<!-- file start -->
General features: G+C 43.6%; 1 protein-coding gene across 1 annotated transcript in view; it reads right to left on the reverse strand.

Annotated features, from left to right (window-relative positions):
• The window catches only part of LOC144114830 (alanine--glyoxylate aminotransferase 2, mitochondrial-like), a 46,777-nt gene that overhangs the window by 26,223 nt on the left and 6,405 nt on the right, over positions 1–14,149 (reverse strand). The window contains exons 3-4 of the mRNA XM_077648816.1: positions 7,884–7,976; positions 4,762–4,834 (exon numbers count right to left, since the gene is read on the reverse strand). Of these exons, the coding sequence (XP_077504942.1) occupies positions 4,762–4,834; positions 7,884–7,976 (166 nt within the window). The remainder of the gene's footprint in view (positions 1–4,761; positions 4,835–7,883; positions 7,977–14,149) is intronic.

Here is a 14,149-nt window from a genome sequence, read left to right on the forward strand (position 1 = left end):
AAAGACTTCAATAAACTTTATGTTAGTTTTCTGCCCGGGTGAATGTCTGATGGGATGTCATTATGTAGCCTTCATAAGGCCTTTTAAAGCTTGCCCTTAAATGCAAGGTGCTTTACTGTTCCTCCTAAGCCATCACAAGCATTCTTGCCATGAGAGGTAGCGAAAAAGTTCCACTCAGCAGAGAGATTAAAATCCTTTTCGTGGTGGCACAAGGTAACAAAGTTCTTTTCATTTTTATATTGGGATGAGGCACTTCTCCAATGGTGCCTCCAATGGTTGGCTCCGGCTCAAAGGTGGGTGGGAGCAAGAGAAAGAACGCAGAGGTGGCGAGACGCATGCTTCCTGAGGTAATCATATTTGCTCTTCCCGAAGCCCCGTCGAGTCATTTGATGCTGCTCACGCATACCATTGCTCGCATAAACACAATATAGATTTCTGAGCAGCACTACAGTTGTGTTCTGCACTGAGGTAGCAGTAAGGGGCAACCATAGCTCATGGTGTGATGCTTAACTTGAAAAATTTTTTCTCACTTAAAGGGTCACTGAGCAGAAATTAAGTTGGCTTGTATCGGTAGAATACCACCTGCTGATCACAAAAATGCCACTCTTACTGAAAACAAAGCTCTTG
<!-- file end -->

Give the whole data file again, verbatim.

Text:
General features: G+C 43.6%; 1 protein-coding gene across 1 annotated transcript in view; it reads right to left on the reverse strand.

Annotated features, from left to right (window-relative positions):
• The window catches only part of LOC144114830 (alanine--glyoxylate aminotransferase 2, mitochondrial-like), a 46,777-nt gene that overhangs the window by 26,223 nt on the left and 6,405 nt on the right, over positions 1–14,149 (reverse strand). The window contains exons 3-4 of the mRNA XM_077648816.1: positions 7,884–7,976; positions 4,762–4,834 (exon numbers count right to left, since the gene is read on the reverse strand). Of these exons, the coding sequence (XP_077504942.1) occupies positions 4,762–4,834; positions 7,884–7,976 (166 nt within the window). The remainder of the gene's footprint in view (positions 1–4,761; positions 4,835–7,883; positions 7,977–14,149) is intronic.

Here is a 14,149-nt window from a genome sequence, read left to right on the forward strand (position 1 = left end):
AAAGACTTCAATAAACTTTATGTTAGTTTTCTGCCCGGGTGAATGTCTGATGGGATGTCATTATGTAGCCTTCATAAGGCCTTTTAAAGCTTGCCCTTAAATGCAAGGTGCTTTACTGTTCCTCCTAAGCCATCACAAGCATTCTTGCCATGAGAGGTAGCGAAAAAGTTCCACTCAGCAGAGAGATTAAAATCCTTTTCGTGGTGGCACAAGGTAACAAAGTTCTTTTCATTTTTATATTGGGATGAGGCACTTCTCCAATGGTGCCTCCAATGGTTGGCTCCGGCTCAAAGGTGGGTGGGAGCAAGAGAAAGAACGCAGAGGTGGCGAGACGCATGCTTCCTGAGGTAATCATATTTGCTCTTCCCGAAGCCCCGTCGAGTCATTTGATGCTGCTCACGCATACCATTGCTCGCATAAACACAATATAGATTTCTGAGCAGCACTACAGTTGTGTTCTGCACTGAGGTAGCAGTAAGGGGCAACCATAGCTCATGGTGTGATGCTTAACTTGAAAAATTTTTTCTCACTTAAAGGGTCACTGAGCAGAAATTAAGTTGGCTTGTATCGGTAGAATACCACCTGCTGATCACAAAAATGCCACTCTTACTGAAAACAAAGCTCTTG